Honeymooners, no more: Why 2022 is big for Jets' Robert Saleh, Joe Douglas

FLORHAM PARK, N.J. -- New York Jets coach Robert Saleh likes to wear a black T-shirt that has "60%" emblazoned on the chest. No, it's not the percentage of cotton in the shirt. It's certainly not the team's winning percentage over the past decade. (If that were the case, the T-shirt would say 34%.)

No, the shirt is a nod to the Navy SEALs and their secret to mental toughness -- aka the 40% rule. Loosely translated: When you're so exhausted that your mind is telling you to quit, you've actually reached only 40% of your body's potential.

Saleh, infatuated with the SEALs, preached the message all summer to the players, coaches and pretty much everyone in the organization, which explains why 60% T-shirts have popped up around the building. His mission in his second year is to push the Jets to a new limit, to make them find that elusive 60%.

"To do that," he said, "you have to go to a dark place."

The Jets, of all teams, know dark places.

They've gone 11 straight years out of the playoffs, the longest active streak in the NFL and tied for the longest in franchise history. Saleh, 43, wasn't even born when the Jets played in their only Super Bowl back in January 1969. He and general manager Joe Douglas, 46, have infused the organization with optimism and hope, but the fan base is getting restless and wants its leadership tandem to deliver results.

It doesn't want to hear about moral victories and carefully crafted marketing campaigns that highlight the emerging youth on the roster. It wants to see tangible progress, meaning wins.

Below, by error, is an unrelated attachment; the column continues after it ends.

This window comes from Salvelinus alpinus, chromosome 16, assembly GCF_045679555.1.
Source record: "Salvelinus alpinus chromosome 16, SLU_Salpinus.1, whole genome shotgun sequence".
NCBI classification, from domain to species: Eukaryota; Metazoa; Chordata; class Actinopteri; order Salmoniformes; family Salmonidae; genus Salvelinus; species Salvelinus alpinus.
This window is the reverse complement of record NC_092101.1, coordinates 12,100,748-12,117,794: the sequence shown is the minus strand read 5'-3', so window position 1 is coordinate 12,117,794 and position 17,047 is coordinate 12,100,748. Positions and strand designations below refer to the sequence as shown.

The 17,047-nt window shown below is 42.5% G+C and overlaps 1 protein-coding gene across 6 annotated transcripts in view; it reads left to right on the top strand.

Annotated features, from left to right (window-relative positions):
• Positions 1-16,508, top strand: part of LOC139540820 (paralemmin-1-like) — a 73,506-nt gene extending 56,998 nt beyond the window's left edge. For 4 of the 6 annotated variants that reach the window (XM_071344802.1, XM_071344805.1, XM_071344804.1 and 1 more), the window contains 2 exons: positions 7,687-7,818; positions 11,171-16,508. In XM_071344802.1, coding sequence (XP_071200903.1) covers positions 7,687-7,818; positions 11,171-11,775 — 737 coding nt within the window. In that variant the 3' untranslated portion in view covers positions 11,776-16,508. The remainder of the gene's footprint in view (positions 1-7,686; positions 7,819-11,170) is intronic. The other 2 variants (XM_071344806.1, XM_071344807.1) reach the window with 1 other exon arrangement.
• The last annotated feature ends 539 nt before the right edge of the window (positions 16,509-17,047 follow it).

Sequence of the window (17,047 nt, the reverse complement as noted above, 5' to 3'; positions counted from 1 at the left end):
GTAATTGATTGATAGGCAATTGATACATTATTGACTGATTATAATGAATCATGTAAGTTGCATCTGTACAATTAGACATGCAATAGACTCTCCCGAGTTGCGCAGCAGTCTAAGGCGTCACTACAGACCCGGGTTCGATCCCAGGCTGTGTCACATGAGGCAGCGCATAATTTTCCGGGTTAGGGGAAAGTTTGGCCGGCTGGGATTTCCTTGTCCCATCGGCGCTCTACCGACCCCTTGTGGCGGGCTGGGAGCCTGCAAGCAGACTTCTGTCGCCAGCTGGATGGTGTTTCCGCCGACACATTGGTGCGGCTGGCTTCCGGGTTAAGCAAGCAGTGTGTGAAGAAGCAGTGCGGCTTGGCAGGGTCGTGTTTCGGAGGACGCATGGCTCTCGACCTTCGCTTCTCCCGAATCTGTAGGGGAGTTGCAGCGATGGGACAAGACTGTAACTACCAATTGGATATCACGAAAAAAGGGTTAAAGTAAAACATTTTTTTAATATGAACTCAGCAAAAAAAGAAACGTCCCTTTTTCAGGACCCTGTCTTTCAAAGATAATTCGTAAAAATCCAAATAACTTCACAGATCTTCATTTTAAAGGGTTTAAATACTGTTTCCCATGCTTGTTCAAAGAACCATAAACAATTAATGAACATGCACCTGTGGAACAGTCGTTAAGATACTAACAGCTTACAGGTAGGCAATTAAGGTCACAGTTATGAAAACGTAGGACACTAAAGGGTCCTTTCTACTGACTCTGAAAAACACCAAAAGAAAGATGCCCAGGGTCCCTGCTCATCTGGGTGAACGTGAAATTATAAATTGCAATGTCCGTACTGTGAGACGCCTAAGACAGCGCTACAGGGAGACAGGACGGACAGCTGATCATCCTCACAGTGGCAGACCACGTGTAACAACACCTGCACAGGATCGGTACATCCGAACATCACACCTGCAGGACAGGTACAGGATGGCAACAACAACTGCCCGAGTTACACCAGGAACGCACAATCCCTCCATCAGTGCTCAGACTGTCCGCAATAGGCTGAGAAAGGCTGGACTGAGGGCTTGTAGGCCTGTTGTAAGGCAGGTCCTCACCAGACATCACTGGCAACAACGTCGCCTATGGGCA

"I still believe we’re going to win championships here," said Saleh, reiterating what he said on the day he was hired and repeated during the toughest times of a 4-13 campaign.

No one expects the Jets to win a title this season, or even make the playoffs in the loaded AFC, but they should be more competitive than last year. Eight of their 13 losses last season were by double digits, including 41- and 28-point losses to the New England Patriots and Buffalo Bills, respectively.

They went 0-6 in the AFC East for the second straight year, the longest divisional losing streak (12) by any AFC East team since realignment in 2002. In his first team meeting in April, Saleh hammered the 12-game skid as part of his overall theme: We must close "the gap" in 2022.

The honeymoon is over, folks.

"The goal is to be playing meaningful games down the stretch," said Douglas, reciting a relatively modest goal but one that hasn't been accomplished since 2015.